Do you know the spec of the existing lamps re' the Lumen's and Kelvin?  i.e. the light output and the colour intensity?  Remember the Watts is just the power consumed. If you are looking at replacements do a direct comparison with the actual light levels not power consumption. I am not convinced that all LED manufactures quote accurate comparisons when they just refer to the Watts. and just saying 'warm' or 'cool' is a bit vague IMHO. If you don't have any accurate specifications for your existing lamps, but you have access to a light meter, it could be worth measuring the light levels under a sample of your lights and noting the height of the light fittings. Then working backward through a few light calculations we could recommend a minimum spec of light you need to be looking at.

 

Doc H.

Share this post


Link to post
Share on other sites
  • 0
Rob.

Usually a decent wholesaler would send a rep to spec out what your best options are. 

 

You're under no obligation to use them, but can use the information gained.

Share this post


Link to post
Share on other sites
  • 0
kevin worrall

gents, this is all the information I've got on the lamps and where they are used

its two rows of 5 fittings , 30m long and 6m high, 10m wide

the MH lamps are 400w and I'm after general lighting levels as its a warehouse

hope this helps

New file 1.jpg

New file (2).jpg

Share this post


Link to post
Share on other sites
  • 0
Lurch

TBF you shouldn't need to be replacing lamps every 12 months, or rather they shouldn't be failing so often. I've seen some compact fluorescent low bay replacements that work well too and have been on every day for several years, but then I could also find plenty of sites with low bays that are on daily that last years too so maybe you need to look at why yours are failing so often?

Share this post


Link to post
Share on other sites
  • 0
Evans Electric

Are you getting cheapo MH lamps from somewhere  Kevin ....  as Lurch says ,  quite a high failure rate.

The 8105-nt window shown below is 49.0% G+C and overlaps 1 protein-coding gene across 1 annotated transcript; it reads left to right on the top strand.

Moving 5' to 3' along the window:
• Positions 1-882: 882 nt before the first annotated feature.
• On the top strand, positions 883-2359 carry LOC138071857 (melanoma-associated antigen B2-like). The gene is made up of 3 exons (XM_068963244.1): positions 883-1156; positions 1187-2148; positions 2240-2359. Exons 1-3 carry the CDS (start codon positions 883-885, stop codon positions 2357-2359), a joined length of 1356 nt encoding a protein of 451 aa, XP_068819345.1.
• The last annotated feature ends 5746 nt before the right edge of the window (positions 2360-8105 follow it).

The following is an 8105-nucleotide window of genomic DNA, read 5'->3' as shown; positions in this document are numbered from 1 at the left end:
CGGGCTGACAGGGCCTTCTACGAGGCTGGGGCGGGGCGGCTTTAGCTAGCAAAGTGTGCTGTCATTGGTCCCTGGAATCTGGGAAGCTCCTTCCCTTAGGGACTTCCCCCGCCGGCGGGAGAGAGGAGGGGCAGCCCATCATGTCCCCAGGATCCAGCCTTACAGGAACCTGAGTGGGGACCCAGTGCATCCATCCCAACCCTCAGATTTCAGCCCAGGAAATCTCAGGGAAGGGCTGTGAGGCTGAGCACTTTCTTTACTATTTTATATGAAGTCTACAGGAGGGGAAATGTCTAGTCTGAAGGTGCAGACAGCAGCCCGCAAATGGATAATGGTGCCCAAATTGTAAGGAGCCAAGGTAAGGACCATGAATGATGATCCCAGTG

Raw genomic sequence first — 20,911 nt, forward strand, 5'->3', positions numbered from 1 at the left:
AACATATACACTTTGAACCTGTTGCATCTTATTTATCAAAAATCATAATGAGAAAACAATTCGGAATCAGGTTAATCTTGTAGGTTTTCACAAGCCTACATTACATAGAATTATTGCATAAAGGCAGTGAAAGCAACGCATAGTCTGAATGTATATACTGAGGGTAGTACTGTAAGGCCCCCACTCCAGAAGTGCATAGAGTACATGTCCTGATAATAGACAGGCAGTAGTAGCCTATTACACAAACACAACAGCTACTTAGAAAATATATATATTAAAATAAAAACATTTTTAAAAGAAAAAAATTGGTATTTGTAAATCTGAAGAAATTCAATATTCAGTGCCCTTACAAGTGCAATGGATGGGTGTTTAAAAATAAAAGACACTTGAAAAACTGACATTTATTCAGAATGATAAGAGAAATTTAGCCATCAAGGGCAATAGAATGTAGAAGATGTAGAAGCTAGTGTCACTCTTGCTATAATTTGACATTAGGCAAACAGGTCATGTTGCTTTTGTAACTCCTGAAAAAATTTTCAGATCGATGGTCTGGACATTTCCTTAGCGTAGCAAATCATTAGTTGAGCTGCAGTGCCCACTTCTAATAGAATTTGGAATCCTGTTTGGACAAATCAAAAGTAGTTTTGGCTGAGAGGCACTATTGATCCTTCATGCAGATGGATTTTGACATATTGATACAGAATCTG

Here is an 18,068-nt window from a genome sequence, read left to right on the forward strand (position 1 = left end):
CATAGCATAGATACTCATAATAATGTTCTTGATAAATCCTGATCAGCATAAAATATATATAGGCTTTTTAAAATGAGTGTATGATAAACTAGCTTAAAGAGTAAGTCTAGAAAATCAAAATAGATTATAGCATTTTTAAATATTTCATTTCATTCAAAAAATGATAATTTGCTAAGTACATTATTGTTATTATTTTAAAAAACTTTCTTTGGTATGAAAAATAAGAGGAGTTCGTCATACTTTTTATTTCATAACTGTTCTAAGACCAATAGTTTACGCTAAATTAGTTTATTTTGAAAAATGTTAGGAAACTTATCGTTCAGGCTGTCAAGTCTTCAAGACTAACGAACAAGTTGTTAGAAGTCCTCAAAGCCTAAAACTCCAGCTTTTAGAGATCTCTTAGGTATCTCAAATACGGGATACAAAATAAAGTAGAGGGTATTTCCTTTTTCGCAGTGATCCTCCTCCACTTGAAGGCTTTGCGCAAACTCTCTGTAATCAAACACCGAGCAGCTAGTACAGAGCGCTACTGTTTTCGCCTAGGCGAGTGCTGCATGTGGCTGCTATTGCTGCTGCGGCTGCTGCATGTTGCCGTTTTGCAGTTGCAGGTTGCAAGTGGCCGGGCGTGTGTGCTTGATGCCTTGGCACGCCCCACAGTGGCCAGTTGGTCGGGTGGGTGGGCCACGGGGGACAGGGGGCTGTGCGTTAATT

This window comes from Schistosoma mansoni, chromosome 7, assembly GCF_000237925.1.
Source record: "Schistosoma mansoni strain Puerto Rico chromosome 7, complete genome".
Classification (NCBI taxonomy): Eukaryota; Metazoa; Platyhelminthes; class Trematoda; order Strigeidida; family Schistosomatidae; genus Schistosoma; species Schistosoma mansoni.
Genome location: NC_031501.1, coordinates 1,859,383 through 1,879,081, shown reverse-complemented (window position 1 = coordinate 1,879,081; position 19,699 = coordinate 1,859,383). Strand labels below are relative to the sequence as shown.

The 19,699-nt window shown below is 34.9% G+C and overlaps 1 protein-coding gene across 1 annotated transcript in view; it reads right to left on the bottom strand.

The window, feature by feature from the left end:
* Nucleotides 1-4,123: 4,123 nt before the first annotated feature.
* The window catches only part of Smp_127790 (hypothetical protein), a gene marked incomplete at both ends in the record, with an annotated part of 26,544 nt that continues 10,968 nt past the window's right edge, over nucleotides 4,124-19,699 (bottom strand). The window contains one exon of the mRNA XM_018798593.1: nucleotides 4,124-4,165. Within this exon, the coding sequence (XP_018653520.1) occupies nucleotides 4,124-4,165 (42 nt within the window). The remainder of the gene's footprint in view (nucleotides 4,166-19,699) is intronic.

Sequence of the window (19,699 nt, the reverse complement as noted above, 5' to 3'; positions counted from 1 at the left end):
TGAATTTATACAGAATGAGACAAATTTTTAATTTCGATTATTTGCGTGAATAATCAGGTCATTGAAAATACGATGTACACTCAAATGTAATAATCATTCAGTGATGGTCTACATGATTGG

Share this post


Link to post
Share on other sites
  • 0
Andy™

are you using the correct rating lamps too, i.e not using a 250w lamp into a 400w fitting? although id expect this to last a much shorter time if it was

Share this post


Link to post
Share on other sites
  • 0
Evans Electric

Are they on permanently  , 24/7  ?     I'm trying to remember but I'm sure they recommend switching off for 15 mins  in any week to maintain lamp life .    

Share this post


Link to post
Share on other sites
  • 0
kevin worrall

gents, the lamps are on 10 hours a day 5 days a week. The fittings are quite old so it could be component failure. The lamps may be cheap, just asked for 400w MH from the wholesaler, didn't specify a brand as such and yes the fittings are 400w

Share this post


Link to post
Share on other sites

Create an account or sign in to comment

You need to be a member in order to leave a comment

Create an account

Sign up for a new account in our community. It's easy!

Register a new account

Sign in

Already have an account? Sign in here.

Sign In Now



FORUM SPONSORS

Electrical Test Equipment
Test Meter Calibration
Manufacturers
Electrical & Tool Suppliers
Electrical Software
Green & Renewables
Label Supplies
Accounting Software
Education & Training
Motoring
To Advertise and become a Forum Sponsor of

talk.electricianforum.co.uk, please

contact the Administrator

Here Thank You.




×